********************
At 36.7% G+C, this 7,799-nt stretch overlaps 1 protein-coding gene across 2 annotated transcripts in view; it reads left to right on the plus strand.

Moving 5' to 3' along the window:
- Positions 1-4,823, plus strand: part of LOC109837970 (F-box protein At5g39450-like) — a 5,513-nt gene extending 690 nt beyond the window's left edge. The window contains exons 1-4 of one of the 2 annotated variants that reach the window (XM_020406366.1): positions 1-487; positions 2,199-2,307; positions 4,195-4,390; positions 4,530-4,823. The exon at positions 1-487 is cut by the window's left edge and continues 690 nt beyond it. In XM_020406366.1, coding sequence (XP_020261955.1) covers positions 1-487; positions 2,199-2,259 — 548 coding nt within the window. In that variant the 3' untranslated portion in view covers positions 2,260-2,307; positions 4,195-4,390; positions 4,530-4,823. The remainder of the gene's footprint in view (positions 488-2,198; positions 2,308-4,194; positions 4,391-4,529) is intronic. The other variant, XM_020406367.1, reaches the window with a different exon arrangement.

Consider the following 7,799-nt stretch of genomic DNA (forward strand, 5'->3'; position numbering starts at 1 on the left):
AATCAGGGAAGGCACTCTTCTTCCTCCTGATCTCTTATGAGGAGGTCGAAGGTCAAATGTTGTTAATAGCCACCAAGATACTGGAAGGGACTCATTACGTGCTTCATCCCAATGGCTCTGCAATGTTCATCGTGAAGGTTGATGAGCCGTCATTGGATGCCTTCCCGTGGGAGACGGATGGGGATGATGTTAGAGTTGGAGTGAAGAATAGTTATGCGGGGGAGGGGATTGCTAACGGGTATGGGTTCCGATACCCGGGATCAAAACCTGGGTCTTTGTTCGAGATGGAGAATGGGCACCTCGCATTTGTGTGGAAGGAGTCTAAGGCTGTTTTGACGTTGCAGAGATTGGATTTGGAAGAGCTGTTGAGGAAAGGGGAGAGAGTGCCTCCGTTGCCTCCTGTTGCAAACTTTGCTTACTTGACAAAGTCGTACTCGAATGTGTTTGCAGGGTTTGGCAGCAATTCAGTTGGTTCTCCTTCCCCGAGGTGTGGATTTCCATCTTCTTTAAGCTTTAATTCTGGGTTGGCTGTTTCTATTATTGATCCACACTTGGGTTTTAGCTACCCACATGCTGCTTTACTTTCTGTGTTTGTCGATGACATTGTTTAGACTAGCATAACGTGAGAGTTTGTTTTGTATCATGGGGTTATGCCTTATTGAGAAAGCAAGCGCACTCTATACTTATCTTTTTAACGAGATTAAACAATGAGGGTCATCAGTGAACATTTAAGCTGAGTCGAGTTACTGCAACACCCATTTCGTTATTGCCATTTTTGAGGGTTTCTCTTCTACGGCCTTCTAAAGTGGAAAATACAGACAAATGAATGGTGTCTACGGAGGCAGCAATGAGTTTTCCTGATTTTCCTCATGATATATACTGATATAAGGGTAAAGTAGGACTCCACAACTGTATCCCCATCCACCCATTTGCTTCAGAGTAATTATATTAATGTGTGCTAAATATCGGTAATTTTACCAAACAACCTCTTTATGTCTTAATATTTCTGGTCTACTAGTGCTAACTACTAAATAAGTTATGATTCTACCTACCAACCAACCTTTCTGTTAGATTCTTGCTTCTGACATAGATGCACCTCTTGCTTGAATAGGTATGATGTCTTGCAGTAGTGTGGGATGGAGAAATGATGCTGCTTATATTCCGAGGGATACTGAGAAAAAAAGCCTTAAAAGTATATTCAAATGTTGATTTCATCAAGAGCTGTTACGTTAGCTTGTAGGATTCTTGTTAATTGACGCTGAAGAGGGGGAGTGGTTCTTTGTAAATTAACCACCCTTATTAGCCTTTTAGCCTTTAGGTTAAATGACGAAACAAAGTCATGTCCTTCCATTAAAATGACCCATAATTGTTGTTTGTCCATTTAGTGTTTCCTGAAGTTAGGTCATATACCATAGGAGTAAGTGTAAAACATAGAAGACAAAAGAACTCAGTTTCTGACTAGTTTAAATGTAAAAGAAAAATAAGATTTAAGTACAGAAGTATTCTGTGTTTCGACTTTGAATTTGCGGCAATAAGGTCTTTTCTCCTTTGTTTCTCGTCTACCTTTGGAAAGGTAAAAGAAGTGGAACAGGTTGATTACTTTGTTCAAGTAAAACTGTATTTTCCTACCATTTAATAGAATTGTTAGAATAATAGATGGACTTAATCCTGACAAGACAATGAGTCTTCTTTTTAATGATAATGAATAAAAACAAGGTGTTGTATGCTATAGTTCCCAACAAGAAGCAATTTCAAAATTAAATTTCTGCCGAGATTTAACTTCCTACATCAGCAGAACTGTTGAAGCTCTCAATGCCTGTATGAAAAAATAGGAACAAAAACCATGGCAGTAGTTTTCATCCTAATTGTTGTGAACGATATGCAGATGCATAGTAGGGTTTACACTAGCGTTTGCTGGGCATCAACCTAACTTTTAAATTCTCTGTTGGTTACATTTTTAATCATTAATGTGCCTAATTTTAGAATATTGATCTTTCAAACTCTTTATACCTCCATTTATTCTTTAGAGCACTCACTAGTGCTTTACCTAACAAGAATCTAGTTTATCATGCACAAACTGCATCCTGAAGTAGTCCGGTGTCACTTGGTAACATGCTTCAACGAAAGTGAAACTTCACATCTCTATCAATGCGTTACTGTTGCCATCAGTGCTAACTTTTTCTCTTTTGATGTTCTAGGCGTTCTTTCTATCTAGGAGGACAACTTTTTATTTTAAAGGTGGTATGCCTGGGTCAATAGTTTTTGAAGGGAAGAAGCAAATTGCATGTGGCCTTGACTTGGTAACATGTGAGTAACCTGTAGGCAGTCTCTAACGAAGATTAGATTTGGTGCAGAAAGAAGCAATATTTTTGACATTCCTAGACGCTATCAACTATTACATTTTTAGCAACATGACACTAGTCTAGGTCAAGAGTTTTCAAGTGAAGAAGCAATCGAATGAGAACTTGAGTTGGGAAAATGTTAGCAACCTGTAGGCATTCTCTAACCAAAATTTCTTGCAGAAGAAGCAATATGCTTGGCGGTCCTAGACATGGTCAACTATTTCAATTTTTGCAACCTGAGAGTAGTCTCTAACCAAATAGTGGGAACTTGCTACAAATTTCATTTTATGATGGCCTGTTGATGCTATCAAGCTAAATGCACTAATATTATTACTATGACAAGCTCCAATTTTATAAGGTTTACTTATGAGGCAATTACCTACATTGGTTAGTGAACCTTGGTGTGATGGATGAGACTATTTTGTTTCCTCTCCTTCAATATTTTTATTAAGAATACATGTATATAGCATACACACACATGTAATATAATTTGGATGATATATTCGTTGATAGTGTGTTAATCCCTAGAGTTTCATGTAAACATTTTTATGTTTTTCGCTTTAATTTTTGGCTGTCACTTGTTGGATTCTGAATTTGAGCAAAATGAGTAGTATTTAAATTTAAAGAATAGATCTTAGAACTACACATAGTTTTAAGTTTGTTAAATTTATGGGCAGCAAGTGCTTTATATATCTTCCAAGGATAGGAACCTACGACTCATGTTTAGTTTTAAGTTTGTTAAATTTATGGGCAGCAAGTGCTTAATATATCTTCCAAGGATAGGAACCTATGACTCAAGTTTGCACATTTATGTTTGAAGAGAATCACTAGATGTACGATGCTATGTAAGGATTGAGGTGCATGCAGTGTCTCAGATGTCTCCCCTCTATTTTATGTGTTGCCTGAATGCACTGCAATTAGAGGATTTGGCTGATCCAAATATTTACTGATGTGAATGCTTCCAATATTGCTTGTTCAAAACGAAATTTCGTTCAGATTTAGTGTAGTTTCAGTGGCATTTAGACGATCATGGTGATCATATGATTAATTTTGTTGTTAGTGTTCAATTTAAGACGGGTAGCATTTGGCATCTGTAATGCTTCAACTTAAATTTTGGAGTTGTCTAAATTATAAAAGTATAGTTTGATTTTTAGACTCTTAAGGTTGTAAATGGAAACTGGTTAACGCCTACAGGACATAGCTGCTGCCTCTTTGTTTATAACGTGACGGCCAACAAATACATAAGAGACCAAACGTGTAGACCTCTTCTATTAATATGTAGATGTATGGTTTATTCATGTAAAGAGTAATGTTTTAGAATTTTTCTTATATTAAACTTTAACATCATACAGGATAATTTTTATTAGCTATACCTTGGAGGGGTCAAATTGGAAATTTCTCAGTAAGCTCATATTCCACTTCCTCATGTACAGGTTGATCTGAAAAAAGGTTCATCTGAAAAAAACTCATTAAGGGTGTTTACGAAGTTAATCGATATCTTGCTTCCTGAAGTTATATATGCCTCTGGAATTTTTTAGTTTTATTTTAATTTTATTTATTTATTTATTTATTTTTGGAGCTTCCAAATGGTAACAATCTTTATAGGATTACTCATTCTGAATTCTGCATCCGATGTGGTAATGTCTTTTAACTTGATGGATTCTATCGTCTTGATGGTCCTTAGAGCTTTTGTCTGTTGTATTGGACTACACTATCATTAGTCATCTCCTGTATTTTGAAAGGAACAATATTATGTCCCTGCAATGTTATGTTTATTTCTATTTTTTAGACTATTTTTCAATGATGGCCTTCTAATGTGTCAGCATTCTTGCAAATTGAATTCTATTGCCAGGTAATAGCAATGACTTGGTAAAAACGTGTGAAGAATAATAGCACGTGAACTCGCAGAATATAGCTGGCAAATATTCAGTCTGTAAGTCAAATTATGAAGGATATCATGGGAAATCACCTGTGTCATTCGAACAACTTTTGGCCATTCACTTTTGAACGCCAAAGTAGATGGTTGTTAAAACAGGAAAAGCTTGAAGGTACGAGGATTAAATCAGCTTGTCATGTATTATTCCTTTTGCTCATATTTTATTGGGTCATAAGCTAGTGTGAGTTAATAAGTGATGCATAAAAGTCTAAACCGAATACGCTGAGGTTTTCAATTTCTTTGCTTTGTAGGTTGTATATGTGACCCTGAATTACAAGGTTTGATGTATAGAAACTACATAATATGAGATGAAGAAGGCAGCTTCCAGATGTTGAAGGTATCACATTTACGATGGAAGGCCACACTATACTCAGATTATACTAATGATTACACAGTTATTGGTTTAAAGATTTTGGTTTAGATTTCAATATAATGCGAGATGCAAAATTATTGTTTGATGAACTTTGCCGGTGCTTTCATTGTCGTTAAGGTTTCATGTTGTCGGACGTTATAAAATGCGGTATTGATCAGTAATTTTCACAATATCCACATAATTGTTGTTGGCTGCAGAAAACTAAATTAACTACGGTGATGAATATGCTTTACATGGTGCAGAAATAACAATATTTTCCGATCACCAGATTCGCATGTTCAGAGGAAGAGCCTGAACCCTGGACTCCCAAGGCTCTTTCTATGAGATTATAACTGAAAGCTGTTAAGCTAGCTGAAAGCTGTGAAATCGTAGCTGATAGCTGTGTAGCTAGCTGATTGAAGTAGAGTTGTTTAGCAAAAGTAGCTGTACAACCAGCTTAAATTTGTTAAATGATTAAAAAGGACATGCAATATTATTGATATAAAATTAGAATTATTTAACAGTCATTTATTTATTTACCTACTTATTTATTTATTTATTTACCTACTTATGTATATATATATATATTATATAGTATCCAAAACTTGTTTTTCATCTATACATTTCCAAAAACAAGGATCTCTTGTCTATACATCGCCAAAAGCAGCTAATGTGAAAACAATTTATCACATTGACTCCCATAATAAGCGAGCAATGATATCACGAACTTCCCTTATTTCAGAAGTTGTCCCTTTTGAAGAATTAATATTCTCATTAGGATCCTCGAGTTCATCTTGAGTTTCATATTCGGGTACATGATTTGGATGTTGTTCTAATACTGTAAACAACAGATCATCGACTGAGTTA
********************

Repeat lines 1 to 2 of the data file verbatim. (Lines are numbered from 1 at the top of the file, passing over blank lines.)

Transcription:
At 36.7% G+C, this 7,799-nt stretch overlaps 1 protein-coding gene across 2 annotated transcripts in view; it reads left to right on the plus strand.

Moving 5' to 3' along the window: